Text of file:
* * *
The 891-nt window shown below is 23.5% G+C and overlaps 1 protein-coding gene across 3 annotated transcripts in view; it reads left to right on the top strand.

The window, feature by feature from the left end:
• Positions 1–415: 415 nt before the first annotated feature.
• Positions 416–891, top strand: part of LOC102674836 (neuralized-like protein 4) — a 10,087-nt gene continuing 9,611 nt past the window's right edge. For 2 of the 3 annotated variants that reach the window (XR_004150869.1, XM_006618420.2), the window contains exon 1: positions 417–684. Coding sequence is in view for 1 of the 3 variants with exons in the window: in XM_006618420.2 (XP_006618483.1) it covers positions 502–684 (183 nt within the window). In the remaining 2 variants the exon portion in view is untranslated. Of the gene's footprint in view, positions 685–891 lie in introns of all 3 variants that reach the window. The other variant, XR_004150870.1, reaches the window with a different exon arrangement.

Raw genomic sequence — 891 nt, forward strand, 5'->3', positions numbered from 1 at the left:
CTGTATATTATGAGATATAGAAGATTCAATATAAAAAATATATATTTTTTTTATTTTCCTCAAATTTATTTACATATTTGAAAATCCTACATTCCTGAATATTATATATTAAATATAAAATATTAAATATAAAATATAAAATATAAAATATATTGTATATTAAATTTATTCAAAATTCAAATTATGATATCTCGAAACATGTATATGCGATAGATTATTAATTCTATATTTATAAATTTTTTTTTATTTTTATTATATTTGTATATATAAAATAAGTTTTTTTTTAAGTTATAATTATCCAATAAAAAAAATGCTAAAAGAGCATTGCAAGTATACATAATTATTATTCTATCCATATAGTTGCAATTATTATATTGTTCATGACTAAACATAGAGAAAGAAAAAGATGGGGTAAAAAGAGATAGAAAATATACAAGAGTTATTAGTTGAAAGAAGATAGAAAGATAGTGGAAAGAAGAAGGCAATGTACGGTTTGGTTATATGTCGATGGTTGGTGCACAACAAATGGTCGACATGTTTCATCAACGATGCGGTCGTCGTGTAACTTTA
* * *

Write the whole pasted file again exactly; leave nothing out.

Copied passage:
The 891-nt window shown below is 23.5% G+C and overlaps 1 protein-coding gene across 3 annotated transcripts in view; it reads left to right on the top strand.

The window, feature by feature from the left end:
• Positions 1–415: 415 nt before the first annotated feature.
• Positions 416–891, top strand: part of LOC102674836 (neuralized-like protein 4) — a 10,087-nt gene continuing 9,611 nt past the window's right edge. For 2 of the 3 annotated variants that reach the window (XR_004150869.1, XM_006618420.2), the window contains exon 1: positions 417–684. Coding sequence is in view for 1 of the 3 variants with exons in the window: in XM_006618420.2 (XP_006618483.1) it covers positions 502–684 (183 nt within the window). In the remaining 2 variants the exon portion in view is untranslated. Of the gene's footprint in view, positions 685–891 lie in introns of all 3 variants that reach the window. The other variant, XR_004150870.1, reaches the window with a different exon arrangement.

Raw genomic sequence — 891 nt, forward strand, 5'->3', positions numbered from 1 at the left:
CTGTATATTATGAGATATAGAAGATTCAATATAAAAAATATATATTTTTTTTATTTTCCTCAAATTTATTTACATATTTGAAAATCCTACATTCCTGAATATTATATATTAAATATAAAATATTAAATATAAAATATAAAATATAAAATATATTGTATATTAAATTTATTCAAAATTCAAATTATGATATCTCGAAACATGTATATGCGATAGATTATTAATTCTATATTTATAAATTTTTTTTTATTTTTATTATATTTGTATATATAAAATAAGTTTTTTTTTAAGTTATAATTATCCAATAAAAAAAATGCTAAAAGAGCATTGCAAGTATACATAATTATTATTCTATCCATATAGTTGCAATTATTATATTGTTCATGACTAAACATAGAGAAAGAAAAAGATGGGGTAAAAAGAGATAGAAAATATACAAGAGTTATTAGTTGAAAGAAGATAGAAAGATAGTGGAAAGAAGAAGGCAATGTACGGTTTGGTTATATGTCGATGGTTGGTGCACAACAAATGGTCGACATGTTTCATCAACGATGCGGTCGTCGTGTAACTTTA